BENGALURU: Urban life leaves little space for gardens. This means, the green thumbs have to be extremely creative with their growing spaces and choices.
Let us share with you ten pointers to make the most of space and recycled or re-purposed containers to create a beautiful garden to grow succulents and organic food. We’ll bet that you’ll find it a lot simpler than you imagined.
You can grow in almost any container (almost). Selecting the right type of container to grow in is important, but most containers can be adapted easily with a little bit of creativity and effort. Almost any container that can withstand watering for a period of time is useful and we’ve used ones made from wood, plastic, metal, jute and much more. Avoid growing in containers like old tyres and poor plastics however as these can leach un-friendly compounds into the soil.
Once you’ve picked a container, a few modifications and you’re ready to grow.
The most important consideration with containers is to ensure that there are proper drainage holes. This is critical because overwatering is one of the most common causes of disease in plants. Make sure the holes are placed so that they won’t get obstructed when the pot is in place for growing. In containers of wood or metal is best to line them with UV stabilized plastic which extends their useful life too.
Reimagine terraces and balconies
Usually we tend to view these as horizontal spaces, but there is loads of free vertical space to use. Growing containers can floor standing, wall hanging, ceiling mounted or mounted on a railing. Look for many fantastic and imaginative arrangements by kitchen gardeners across Bengaluru on the Facebook Organic Terrace Gardening (OTG) group.
Preparing great organic soil that is nourishing for most herb and vegetable plants and even fruit trees is pretty simple. Take your existing soil (even if you think its poor) and modify it by adding coco soil or coco peat and compost. The soil, coco-soil and compost should be mixed in a 50:25:25 ratio for most vegetables and fruits.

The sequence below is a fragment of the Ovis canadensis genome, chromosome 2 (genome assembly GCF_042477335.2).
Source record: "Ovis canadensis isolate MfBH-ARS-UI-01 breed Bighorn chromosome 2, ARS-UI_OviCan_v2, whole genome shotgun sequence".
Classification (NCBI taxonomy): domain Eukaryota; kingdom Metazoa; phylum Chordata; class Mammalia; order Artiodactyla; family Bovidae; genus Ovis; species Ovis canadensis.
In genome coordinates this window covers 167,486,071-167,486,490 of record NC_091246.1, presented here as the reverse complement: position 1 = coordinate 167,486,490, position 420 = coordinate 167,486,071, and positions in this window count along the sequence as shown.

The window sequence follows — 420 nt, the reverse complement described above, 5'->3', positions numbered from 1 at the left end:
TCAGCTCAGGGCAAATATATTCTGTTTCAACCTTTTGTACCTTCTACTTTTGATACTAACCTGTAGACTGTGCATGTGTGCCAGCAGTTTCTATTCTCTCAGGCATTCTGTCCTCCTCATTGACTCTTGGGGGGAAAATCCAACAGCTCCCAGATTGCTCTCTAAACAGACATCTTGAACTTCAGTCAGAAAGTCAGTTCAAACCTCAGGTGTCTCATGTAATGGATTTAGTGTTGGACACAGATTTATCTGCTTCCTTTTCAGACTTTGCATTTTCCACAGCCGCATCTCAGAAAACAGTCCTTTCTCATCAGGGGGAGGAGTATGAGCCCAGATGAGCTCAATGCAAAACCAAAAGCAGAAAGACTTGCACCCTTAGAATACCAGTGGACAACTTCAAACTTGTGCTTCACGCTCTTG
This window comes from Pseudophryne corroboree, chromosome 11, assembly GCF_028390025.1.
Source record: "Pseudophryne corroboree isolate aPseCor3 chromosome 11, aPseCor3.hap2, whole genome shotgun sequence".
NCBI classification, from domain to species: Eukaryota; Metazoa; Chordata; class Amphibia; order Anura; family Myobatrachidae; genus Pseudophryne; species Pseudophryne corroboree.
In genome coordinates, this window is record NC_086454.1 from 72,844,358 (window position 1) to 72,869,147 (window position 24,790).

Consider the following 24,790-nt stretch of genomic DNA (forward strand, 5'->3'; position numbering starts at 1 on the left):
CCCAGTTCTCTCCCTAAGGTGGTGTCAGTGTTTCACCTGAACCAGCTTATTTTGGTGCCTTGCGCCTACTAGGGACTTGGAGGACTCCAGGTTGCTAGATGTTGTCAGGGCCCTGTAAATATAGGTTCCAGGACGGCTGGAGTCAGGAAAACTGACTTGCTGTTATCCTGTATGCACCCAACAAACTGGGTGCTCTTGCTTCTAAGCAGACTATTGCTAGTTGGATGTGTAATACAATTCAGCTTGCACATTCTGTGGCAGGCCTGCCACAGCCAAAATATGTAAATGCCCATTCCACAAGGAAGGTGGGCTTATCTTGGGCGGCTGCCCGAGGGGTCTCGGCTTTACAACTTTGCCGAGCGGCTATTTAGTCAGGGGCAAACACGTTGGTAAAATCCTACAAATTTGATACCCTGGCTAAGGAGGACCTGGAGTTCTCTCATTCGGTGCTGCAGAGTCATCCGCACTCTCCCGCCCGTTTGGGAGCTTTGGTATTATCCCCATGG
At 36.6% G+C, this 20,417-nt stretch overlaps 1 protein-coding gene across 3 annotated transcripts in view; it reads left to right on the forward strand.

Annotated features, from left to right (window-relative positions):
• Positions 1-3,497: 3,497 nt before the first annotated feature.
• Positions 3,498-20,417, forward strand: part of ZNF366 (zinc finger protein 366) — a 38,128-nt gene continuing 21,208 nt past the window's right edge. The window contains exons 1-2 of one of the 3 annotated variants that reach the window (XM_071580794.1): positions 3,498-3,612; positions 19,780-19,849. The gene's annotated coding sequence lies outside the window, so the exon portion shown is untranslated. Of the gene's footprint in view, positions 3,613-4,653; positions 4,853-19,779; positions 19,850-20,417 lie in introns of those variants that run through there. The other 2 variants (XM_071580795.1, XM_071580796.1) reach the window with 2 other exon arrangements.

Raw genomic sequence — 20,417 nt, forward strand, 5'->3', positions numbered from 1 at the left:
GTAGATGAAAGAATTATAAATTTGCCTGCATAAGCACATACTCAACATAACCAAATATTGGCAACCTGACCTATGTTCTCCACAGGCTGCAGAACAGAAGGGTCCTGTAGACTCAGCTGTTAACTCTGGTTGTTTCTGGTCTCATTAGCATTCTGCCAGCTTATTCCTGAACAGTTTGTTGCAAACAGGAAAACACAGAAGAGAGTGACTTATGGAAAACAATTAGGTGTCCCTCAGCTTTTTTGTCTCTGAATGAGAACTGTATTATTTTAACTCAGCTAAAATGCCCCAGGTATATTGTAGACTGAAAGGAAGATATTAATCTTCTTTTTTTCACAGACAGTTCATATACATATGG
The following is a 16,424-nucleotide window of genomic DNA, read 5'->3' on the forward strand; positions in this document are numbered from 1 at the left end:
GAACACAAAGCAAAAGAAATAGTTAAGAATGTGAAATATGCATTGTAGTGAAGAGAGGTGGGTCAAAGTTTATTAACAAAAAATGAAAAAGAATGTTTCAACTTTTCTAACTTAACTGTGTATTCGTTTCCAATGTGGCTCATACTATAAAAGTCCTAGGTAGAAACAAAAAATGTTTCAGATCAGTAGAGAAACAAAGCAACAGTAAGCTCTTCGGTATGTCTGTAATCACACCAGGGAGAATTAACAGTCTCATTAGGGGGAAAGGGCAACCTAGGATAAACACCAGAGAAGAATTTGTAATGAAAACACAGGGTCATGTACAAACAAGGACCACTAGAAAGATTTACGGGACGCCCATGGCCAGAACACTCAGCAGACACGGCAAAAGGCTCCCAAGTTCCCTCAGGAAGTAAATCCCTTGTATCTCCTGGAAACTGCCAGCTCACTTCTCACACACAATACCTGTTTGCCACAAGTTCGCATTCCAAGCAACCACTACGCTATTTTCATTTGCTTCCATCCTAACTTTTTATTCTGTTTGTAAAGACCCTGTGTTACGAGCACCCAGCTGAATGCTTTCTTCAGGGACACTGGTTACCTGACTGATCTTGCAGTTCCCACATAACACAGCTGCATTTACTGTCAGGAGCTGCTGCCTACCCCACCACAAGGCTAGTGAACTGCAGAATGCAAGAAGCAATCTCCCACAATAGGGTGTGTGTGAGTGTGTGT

This lets you have great organic soil for your garden in less than 10 mins of work. In the case of some popular Mediterranean herbs like Rosemary, Sage and Thyme the coco-soil may be replaced with construction sand, for faster drainage. The same mix is also suitable for cacti and other succulents.
Picking the right things to grow for the season is important – While the cooler weather is very forgiving, it’s better to stick to safer choices to keep things easy. Leafy greens, gourds, beans continue to do well in the coming months but root vegetables and crucifers (like cabbage and cauliflower) will struggle. Lady’s Finger is another crop that can be very productive in this season.
Seeds can be germinated in paper or plastic cups. You’ll find it easy to manage small nurseries where you grow seedlings till they are ready for transplant. These cups can be filled with a seeding medium that is 50% vermi-compost and 50% coco soil. That eliminates the chance of confusion due to the sprouting of weed seeds. Remember not to bury seeds too deep and water very lightly to avoid damage.
Transplant the vegetable seedlings into your growing container when they are 3-4 weeks old. This is when they have 4-5 real leaves and will establish nicely in the containers you had prepared with the organic soil. Water them deeply after they planted to avoid transplant shock.
Caring for your young plants – Your plants are dependent on sun, soil, water and compost for their healthy growth. Make sure that they get adequate amounts of each, but not too much. Place them where sufficient light is available for what you’re planning to grow. (Fruiting veggies like full sun and veggies refer semi-shade.
Dealing with pests organically – To avoid pests, ensure that you don’t grow too much of one vegetable type and also use pest repellents like neem and cow urine. Each of these needs to be diluted to about 10% before it is used. Other mechanical pest management tools like sticky traps and pheromone lures are also useful.
Harvesting your produce – Fruiting vegetables will be ready for harvest in 8-10 weeks, but leafy vegetables are ready as early as 6 weeks from sowing. Make sure that you leave 4-5 leaves unharvested on leafy plants like spinach, so they can produce more leaves in coming weeks. Don’t just uproot them, use a few leaves from each plant and make sure you’ve grown several plants to meet your food needs.